Robber fly - Nature photographer Thomas Shahan specializes in amazing portraits of tiny insects. It isn't easy. Shahan says that this Robber Fly (Holcocephala fusca), for instance, is "skittish" and doesn't like its picture taken.

Nature by Numbers (Video)

"The Greater Akashic System" – July 15, 2012 (Kryon Channelling by Lee Caroll) (Subjects: Lightworkers, Intent, To meet God, Past lives, Universe/Galaxy, Earth, Pleiadians, Souls Reincarnate, Invention: Measure Quantum state in 3D, Recalibrates, Multi-Dimensional/Divine, Akashic System to change to new system, Before religion changed the system, DNA, Old system react to Karma, New system react to intent now for next life, Animals (around humans) reincarnate again, This Animal want to come back to the same human, Akashic Inheritance, Reincarnate as Family, Other Planets, Global Unity … etc.)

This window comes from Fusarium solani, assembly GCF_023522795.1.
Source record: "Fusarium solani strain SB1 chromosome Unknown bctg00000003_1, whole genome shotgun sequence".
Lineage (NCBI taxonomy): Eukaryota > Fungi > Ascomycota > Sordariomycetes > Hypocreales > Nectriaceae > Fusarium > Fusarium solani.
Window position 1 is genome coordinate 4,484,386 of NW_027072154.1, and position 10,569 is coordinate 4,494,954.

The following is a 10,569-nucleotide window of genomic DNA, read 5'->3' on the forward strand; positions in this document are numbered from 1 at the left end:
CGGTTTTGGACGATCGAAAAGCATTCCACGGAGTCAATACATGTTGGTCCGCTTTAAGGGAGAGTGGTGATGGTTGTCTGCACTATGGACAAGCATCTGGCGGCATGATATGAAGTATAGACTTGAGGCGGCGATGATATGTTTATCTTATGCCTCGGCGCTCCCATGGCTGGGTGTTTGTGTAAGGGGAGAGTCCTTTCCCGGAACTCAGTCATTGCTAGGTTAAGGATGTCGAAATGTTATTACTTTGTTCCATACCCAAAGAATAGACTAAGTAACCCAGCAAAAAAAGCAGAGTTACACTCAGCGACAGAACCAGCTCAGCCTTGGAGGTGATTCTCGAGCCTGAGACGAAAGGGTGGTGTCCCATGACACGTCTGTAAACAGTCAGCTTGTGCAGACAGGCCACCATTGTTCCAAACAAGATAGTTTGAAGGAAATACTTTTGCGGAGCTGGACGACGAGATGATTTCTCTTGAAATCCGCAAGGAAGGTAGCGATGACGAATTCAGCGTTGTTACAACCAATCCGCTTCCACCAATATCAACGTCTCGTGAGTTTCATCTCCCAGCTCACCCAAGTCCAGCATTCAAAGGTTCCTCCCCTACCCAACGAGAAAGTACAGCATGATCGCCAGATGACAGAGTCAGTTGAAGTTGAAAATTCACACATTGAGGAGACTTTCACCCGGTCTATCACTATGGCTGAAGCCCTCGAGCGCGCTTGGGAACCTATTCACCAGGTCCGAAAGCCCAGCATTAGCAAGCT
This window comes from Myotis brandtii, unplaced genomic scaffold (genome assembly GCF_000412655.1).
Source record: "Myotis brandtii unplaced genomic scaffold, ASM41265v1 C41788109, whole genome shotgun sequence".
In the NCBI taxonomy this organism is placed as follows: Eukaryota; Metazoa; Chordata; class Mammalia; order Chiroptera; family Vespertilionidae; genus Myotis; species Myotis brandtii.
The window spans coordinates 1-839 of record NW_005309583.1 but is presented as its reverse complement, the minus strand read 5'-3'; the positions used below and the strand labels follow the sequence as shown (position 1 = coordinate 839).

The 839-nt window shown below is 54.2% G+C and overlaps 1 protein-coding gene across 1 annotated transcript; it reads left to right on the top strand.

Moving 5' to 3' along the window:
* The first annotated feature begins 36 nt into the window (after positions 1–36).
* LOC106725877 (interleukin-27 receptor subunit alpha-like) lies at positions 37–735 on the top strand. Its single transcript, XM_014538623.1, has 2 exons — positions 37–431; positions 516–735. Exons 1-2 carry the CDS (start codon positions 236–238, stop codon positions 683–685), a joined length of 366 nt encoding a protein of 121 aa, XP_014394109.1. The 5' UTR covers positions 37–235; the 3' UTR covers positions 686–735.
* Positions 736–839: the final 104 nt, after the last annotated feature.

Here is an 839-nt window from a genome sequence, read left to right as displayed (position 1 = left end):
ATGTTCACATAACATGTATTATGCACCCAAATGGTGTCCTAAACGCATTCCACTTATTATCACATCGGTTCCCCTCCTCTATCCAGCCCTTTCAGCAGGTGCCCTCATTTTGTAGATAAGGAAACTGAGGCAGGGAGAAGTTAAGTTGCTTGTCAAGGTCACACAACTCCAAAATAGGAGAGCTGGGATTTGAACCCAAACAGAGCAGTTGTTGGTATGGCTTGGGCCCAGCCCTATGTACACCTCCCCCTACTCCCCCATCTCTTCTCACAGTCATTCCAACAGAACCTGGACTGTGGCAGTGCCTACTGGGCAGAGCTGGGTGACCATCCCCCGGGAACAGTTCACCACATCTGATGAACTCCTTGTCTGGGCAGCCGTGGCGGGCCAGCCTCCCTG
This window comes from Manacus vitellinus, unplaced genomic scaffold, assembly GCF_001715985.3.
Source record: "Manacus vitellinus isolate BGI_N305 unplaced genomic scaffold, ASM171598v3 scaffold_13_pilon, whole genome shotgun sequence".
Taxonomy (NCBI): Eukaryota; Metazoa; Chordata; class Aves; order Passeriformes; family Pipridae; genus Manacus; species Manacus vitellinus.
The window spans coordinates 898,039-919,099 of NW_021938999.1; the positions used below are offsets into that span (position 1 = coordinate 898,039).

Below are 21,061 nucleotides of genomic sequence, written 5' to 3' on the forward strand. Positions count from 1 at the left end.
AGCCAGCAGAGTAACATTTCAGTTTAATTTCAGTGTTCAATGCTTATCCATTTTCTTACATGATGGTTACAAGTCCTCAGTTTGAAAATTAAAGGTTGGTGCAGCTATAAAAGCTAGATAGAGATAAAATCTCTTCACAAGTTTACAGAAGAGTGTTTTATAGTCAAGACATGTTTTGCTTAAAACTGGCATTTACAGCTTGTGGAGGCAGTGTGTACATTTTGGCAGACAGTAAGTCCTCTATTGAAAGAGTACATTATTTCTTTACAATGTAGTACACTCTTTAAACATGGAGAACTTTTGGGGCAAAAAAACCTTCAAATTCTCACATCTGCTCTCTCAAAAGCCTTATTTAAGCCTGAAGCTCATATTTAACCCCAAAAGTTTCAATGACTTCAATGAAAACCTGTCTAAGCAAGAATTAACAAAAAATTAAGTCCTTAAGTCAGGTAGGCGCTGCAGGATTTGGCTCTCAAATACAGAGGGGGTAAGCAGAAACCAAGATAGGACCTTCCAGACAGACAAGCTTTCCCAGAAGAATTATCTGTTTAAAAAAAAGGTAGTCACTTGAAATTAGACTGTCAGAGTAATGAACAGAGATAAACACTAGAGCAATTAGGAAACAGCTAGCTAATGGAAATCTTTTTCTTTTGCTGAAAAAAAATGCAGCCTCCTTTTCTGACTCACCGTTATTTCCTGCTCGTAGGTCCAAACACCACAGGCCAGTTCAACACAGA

Question: Dear Kryon: I live in Spain. I am sorry if I will ask you a question you might have already answered, but the translations of your books are very slow and I might not have gathered all information you have already given. I am quite concerned about abandoned animals. It seems that many people buy animals for their children and as soon as they grow, they set them out somewhere. Recently I had the occasion to see a small kitten in the middle of the street. I did not immediately react, since I could have stopped and taken it, without getting out of the car. So, I went on and at the first occasion I could turn, I went back to see if I could take the kitten, but it was to late, somebody had already killed it. This happened some month ago, but I still feel very sorry for that kitten. I just would like to know, what kind of entity are these animals and how does this fit in our world. Are these entities which choose this kind of life, like we do choose our kind of Human life? I see so many abandoned animals and every time I see one, my heart aches... I would like to know more about them.